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Link: • Nicolaas Laurens Burman to Carl Linnaeus, 10 September 1773 n.s.
Dated 10 Septembris die 1773. Sent from Amsterdam (Netherlands) to Uppsala (Sweden). Written in Latin.


Fortune has finally provided Nicolaas Laurens BurmanBurman, Nicolaas Laurens
(1734-1793). Dutch. Professor of
botany. Linnaeusís pupil in Uppsala in
1760. Correspondent of Linnaeus.
with a letter from Carl Peter ThunbergThunberg, Carl Peter
(1743-1828). Swedish. Botanist,
physician, explorer. Professor of
medicine and botany at Uppsala. Studied
medicine under Linnaeus in Uppsala,
medicine and surgery in Paris, natural
history under Johannes Burman in
Amsterdam. Travelled in South Africa in
1772-1775, in Japan 1775-1776, Java and
Ceylon in 1777-1778. Correspondent of
and now he can write to Linnaeus. Burman and his father [Johannes BurmanBurman, Johannes (1707-1779).
Dutch. Botanist, professor of medicine
in Amsterdam. Close friend of Linnaeus.
Correspondent of Linnaeus.
]often talk about Linnaeus and they regret that there has been no correspondence between them for a long time. Burman is, however, sure that Linnaeus wants to hear about his father, Linnaeusís long-time friend. The father has been ill the whole winter suffering from the quartan. He was so weak that his life was in danger in the spring, but he recovered using cinchona bark and milk. In the summer he could run his practice and give his botanical lessons. Now, in the beginning of autumn, he is weaker and the fever is returning, and Burman is so worried that he cannot express it with words.

Recently, Peter Simon PallasPallas, Peter Simon
(1741-1811). German. Naturalist and
explorer. Pallas studied at the
universities of Göttingen and
Leiden. In 1768 he was called to Russia
to take part in an expedition to
Siberia, the aim of which was to study
the passage of Venus. Pallas remained in
Russia for the greater part of his life.
Correspondent of Linnaeus.
sent Burman plants and seeds from Siberia. He wrote that he also had sent many to Linnaeus [if these plants and seeds were accompanied with a letter or letters from Pallas, these have not come down to us]. It has been said that Pallas is now staying in Moscow and will return to St Petersburg at the end of this year or the beginning of the next.

It hurts Burman to see what has happened to Thunberg and he regrets what he suggested to him but he only tried to help him with his journey. When Thunberg was in Paris, Burman suggested a journey to the Cape and Japan that he accepted. He returned to Holland to pass a surgeon examination in Dutch. He did so successfully but was unlucky because so many chief surgeons, who had earlier travelled to India, were present that Thunberg could not have a position as primarius [first surgeon]. Although the examiners testified to his skill and knowledge, he had to accept an inferior position if he wanted to go. There was a ship for him going to Jakarta. Burman talked to the magnates of his town and Thunberg was granted 300 florins. Though Burman increased that sum, Thunberg had to spend so much staying as a guest in Holland that the money was almost used up before his departure. He was placed on another ship setting out for the Cape, and the magnates recommended him to the new governor who was going on the same ship. He promised to help Thunberg but died during the journey. Thunberg was without help for some months (in poverty as Burman thinks). Burman wrote to friends at the Cape to help Thunberg with money that he would pay back, and the magnates , too, sent him some aurei. Recently Thunberg sent plants and seeds and Burman asked the directors of the garden to send money. The directors sent 300 florins (the magnates sent 300 too) and Burman sent 70. Burman also wrote to the Cape authorities asking them to help Thunberg. Burman supposes that Thunberg has now been rescued. More will be sent next year and he hopes that Thunberg can go to Japan.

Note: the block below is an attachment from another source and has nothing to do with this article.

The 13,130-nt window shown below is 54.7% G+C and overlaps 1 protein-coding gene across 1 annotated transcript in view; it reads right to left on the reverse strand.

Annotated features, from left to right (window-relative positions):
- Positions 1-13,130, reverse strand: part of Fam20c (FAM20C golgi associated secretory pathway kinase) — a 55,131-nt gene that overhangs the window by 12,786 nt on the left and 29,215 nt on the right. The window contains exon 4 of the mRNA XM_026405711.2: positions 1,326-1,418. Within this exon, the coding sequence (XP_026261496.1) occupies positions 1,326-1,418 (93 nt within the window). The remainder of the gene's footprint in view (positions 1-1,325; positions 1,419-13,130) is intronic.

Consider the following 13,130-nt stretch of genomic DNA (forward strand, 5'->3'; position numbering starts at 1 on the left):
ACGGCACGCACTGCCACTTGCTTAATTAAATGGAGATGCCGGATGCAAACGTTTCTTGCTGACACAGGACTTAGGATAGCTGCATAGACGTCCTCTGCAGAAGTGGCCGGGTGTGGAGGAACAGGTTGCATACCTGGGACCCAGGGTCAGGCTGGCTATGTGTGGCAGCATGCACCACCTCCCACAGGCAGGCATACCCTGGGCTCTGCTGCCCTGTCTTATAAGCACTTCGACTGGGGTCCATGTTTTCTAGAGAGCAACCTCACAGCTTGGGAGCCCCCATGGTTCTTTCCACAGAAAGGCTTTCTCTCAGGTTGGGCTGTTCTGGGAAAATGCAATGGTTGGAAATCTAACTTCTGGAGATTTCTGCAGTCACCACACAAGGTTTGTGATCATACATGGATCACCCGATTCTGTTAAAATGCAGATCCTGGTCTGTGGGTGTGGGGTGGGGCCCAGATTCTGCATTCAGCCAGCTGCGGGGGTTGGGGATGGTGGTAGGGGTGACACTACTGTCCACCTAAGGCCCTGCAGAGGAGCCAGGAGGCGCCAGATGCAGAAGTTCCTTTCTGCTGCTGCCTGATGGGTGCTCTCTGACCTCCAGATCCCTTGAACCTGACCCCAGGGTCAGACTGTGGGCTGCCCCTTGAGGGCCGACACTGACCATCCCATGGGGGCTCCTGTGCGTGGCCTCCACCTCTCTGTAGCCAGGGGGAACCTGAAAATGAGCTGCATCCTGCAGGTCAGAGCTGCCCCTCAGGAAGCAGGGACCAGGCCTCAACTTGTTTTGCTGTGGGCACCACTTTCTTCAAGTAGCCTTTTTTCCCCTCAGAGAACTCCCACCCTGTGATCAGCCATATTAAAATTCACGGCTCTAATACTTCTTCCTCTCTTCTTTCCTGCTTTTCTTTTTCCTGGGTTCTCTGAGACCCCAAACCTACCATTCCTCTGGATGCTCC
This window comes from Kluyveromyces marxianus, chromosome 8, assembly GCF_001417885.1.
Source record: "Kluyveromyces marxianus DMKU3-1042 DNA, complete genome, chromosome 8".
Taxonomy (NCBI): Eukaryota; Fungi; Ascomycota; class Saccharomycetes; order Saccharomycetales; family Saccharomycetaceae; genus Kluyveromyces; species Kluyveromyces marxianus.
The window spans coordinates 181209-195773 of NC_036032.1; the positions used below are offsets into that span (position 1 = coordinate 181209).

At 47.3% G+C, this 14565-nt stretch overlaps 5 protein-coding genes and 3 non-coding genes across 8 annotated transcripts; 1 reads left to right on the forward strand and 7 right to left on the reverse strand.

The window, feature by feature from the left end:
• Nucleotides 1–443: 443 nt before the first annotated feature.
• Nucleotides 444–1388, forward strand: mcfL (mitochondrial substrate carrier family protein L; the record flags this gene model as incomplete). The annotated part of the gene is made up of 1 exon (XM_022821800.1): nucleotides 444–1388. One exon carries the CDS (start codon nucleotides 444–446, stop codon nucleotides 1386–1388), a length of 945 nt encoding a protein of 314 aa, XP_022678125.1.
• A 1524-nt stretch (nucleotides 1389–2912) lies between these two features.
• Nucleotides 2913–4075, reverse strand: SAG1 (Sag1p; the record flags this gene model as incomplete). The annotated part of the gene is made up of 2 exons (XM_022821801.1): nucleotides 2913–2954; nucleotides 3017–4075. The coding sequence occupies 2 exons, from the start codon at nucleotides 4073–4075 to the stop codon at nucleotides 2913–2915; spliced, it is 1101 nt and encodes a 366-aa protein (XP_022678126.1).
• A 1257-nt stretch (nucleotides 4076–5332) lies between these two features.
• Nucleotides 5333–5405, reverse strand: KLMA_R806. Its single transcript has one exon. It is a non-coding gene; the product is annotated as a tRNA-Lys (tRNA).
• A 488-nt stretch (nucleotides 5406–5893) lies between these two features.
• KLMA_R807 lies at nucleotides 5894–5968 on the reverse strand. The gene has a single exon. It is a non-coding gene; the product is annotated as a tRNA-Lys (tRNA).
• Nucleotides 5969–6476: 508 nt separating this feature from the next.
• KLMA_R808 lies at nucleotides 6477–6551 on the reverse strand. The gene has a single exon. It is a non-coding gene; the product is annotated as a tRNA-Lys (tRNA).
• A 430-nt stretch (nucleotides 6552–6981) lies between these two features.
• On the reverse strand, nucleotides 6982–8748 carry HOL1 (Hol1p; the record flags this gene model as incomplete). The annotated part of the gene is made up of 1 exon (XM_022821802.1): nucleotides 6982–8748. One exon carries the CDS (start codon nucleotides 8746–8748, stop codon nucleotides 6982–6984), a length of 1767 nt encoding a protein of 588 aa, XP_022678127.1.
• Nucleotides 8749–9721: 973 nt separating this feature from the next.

Burman has been very busy lately and very concerned about his fatherís illness and he cannot write more. He encloses a Geranium that has flowered the whole summer two years in a row. Burman asks for its name, if Linnaeus knows it, and where it is described.

Burman and his father send their best regards and wish Linnaeus a prosperous life and health.

P.S. Burman sends his regards to Linnaeusís son [Carl Linnaeus the YoungerLinnaeus the Younger, Carl
(1741-1783). Swedish. Botanist. Son of
Carl Linnaeus and Sara Elisabet Linnaea.
Brother of Elisabeth Christina, Louisa,
Sara Christina and Sophia Linnaea.
Attended his fatherís lectures, had
private tutors (Löfling, Rolander,
Solander and Falk, all Linnaeusís
students). Demonstrator of botany at
Uppsala. Succeeded his
]. He has not heard from him for some time. Will he continue his Decades [Burman refes to the Decas prima [et secunda] plantarum rariorum horti UpsaliensisLinnaeus the Younger, Carl
Decas prima [et secunda] plantarum
rariorum horti Upsaliensis sistens
descriptiones & figuras plantarum
minus cognitarum
] ? He asks Linnaeus to favour him in the future. The second part of the Mantissa plantarum altera, 2nd ed. Linnaeus, Carl Mantissa
plantarum altera
(1766), 2nd ed.
(Stockholm 1771). Soulsby no. 312.
indicates that he will.


a. (LS, II, 539-540). [1] [2] [3] [4]


1. Epistolae Burmannorum ad amicos (1873), p. 42-44 .
2. Bref och skrifvelser (1943), vol. II:2, p. 285-286   p.285  p.286.